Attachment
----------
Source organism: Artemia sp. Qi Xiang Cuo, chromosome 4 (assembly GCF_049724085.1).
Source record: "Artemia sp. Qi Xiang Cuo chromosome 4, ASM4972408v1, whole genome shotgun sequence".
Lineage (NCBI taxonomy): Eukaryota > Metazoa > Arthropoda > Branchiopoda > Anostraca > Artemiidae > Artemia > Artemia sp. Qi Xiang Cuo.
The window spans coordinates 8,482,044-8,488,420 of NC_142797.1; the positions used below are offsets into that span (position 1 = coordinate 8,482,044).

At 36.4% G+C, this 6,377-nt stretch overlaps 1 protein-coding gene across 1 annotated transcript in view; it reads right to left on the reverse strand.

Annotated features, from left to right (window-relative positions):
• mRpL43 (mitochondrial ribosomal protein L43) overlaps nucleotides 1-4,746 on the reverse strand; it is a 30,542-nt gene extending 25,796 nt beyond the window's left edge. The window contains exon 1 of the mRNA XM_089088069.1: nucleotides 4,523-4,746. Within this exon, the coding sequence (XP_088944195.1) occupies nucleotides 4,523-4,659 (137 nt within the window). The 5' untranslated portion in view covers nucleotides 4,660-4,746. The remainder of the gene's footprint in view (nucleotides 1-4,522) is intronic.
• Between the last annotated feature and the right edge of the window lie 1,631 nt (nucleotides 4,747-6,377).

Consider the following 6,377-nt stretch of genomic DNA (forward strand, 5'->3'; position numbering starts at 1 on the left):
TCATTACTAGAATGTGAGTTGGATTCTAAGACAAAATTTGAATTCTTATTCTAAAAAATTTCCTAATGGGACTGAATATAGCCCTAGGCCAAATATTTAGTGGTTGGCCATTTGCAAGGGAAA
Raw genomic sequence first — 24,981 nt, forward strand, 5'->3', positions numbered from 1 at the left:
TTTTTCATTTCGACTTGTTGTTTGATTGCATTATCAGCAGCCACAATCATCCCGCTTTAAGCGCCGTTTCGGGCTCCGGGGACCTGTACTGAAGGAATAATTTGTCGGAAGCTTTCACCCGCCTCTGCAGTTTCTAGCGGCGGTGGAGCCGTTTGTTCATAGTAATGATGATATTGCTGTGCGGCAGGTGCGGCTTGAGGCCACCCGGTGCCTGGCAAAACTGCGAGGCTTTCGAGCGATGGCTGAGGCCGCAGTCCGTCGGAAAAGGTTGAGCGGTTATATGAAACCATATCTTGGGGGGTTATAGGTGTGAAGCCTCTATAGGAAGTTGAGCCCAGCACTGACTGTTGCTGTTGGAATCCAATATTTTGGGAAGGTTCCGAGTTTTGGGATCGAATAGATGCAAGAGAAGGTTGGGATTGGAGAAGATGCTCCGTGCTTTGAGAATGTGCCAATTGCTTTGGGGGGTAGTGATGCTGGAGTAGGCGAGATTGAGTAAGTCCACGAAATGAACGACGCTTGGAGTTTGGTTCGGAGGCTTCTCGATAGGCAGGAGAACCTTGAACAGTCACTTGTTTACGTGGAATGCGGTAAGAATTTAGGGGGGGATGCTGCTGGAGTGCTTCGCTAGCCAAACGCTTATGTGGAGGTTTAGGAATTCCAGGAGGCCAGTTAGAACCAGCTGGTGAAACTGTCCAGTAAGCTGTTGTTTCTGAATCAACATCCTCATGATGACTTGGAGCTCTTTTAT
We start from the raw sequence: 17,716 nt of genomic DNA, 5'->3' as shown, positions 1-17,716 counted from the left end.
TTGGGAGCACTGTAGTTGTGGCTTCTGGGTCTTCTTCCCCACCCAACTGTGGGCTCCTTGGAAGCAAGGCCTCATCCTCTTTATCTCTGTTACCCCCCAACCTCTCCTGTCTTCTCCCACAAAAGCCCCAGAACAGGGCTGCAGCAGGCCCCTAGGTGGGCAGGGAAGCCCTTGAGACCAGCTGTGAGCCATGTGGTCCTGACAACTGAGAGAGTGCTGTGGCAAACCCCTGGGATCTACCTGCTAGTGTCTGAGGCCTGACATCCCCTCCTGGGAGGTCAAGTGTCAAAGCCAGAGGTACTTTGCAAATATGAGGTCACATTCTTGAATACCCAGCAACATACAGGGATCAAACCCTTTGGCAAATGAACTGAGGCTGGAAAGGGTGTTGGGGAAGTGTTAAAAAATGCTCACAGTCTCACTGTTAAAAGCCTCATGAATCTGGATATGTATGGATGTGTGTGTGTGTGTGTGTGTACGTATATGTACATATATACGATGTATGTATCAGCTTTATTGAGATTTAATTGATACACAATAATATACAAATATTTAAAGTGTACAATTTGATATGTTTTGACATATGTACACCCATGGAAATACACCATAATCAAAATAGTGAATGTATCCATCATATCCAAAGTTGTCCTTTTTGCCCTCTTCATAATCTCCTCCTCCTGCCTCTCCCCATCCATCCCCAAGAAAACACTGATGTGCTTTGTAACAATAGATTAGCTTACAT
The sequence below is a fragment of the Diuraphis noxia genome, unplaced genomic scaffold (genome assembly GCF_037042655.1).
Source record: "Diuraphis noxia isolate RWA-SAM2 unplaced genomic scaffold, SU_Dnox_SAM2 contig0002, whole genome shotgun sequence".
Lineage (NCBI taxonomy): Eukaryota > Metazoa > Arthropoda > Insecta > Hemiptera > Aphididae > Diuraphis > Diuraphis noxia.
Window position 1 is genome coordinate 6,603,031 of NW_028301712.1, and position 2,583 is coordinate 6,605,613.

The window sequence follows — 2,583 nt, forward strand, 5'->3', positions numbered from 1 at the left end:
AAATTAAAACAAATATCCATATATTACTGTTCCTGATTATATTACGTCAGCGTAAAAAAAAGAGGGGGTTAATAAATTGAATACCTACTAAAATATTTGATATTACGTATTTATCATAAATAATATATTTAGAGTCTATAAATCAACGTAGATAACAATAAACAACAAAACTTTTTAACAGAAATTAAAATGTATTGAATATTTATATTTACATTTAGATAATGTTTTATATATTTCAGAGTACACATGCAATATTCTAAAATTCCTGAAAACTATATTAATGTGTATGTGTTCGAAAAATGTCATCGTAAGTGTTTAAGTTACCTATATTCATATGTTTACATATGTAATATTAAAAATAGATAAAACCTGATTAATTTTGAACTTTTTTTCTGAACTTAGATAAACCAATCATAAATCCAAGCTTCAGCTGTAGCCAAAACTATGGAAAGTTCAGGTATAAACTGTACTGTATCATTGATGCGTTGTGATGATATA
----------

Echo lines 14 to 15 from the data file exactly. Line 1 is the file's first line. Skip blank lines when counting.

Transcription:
TTGGGAGCACTGTAGTTGTGGCTTCTGGGTCTTCTTCCCCACCCAACTGTGGGCTCCTTGGAAGCAAGGCCTCATCCTCTTTATCTCTGTTACCCCCCAACCTCTCCTGTCTTCTCCCACAAAAGCCCCAGAACAGGGCTGCAGCAGGCCCCTAGGTGGGCAGGGAAGCCCTTGAGACCAGCTGTGAGCCATGTGGTCCTGACAACTGAGAGAGTGCTGTGGCAAACCCCTGGGATCTACCTGCTAGTGTCTGAGGCCTGACATCCCCTCCTGGGAGGTCAAGTGTCAAAGCCAGAGGTACTTTGCAAATATGAGGTCACATTCTTGAATACCCAGCAACATACAGGGATCAAACCCTTTGGCAAATGAACTGAGGCTGGAAAGGGTGTTGGGGAAGTGTTAAAAAATGCTCACAGTCTCACTGTTAAAAGCCTCATGAATCTGGATATGTATGGATGTGTGTGTGTGTGTGTGTGTACGTATATGTACATATATACGATGTATGTATCAGCTTTATTGAGATTTAATTGATACACAATAATATACAAATATTTAAAGTGTACAATTTGATATGTTTTGACATATGTACACCCATGGAAATACACCATAATCAAAATAGTGAATGTATCCATCATATCCAAAGTTGTCCTTTTTGCCCTCTTCATAATCTCCTCCTCCTGCCTCTCCCCATCCATCCCCAAGAAAACACTGATGTGCTTTGTAACAATAGATTAGCTTACAT
The sequence below is a fragment of the Diuraphis noxia genome, unplaced genomic scaffold (genome assembly GCF_037042655.1).